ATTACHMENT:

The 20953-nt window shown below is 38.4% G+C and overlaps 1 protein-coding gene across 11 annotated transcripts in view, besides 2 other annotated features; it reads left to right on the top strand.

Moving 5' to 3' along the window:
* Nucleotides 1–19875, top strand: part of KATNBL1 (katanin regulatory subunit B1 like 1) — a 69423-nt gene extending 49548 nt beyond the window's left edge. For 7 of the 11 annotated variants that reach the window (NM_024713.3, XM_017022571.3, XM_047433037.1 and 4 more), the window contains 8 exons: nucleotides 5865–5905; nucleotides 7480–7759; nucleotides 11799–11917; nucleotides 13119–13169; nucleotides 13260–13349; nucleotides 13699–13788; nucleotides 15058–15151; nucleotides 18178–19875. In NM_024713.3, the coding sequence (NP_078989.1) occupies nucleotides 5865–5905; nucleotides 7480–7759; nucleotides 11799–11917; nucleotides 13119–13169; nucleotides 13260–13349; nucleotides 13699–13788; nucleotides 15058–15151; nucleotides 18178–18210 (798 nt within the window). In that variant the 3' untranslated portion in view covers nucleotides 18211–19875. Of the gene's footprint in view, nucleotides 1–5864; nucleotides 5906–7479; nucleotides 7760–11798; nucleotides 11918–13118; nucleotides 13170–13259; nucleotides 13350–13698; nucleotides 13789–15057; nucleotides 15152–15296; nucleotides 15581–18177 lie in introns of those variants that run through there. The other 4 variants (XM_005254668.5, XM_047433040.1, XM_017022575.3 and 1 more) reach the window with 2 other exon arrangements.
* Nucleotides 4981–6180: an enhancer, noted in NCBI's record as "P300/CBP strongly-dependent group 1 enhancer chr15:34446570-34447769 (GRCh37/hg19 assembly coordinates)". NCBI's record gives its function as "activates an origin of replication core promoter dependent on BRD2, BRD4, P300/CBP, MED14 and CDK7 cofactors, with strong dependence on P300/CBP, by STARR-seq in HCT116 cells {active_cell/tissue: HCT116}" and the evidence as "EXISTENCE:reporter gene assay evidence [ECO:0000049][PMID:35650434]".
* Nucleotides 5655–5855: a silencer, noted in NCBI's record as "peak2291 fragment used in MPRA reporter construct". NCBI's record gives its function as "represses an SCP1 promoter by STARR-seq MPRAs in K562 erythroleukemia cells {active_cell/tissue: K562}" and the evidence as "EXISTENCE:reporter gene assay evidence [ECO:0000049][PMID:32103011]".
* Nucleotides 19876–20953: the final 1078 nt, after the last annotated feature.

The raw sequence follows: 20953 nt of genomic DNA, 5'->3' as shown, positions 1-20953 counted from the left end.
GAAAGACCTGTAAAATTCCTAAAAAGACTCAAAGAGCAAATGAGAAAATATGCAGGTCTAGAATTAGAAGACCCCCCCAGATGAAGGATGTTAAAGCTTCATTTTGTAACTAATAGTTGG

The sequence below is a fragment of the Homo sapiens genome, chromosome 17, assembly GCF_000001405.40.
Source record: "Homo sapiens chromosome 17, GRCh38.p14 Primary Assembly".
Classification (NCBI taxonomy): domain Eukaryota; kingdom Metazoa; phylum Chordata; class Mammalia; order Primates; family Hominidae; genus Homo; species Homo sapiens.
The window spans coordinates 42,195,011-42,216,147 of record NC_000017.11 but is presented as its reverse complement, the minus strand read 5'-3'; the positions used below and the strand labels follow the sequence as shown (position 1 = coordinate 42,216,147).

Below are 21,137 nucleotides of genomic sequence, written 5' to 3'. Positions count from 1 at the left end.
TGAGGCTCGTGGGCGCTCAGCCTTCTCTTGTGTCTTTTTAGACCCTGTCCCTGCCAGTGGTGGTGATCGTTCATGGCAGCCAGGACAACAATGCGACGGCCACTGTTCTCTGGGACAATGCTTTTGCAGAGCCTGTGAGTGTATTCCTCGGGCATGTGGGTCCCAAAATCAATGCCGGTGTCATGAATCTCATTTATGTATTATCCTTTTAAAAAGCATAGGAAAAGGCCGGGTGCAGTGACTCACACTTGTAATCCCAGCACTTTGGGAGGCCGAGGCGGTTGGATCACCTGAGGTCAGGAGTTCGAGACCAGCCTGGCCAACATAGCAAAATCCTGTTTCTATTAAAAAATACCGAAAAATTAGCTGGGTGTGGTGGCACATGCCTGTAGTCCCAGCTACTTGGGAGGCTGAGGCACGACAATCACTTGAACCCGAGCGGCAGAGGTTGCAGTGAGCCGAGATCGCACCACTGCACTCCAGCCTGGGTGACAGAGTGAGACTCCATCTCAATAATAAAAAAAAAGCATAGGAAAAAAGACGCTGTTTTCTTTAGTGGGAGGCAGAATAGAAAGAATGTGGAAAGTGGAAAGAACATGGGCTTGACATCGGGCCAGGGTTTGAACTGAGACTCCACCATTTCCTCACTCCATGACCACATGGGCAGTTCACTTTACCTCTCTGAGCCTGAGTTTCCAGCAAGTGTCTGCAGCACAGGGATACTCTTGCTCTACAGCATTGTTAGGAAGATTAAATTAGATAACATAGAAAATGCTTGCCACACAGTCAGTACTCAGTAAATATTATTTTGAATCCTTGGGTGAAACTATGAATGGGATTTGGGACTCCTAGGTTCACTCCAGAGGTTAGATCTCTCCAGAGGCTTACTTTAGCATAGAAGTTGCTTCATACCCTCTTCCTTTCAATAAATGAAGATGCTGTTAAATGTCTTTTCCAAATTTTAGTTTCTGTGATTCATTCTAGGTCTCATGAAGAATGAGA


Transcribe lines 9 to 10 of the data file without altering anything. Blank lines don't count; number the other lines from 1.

The sequence below is a fragment of the Homo sapiens genome, chromosome 17, assembly GCF_000001405.40.
Source record: "Homo sapiens chromosome 17, GRCh38.p14 Primary Assembly".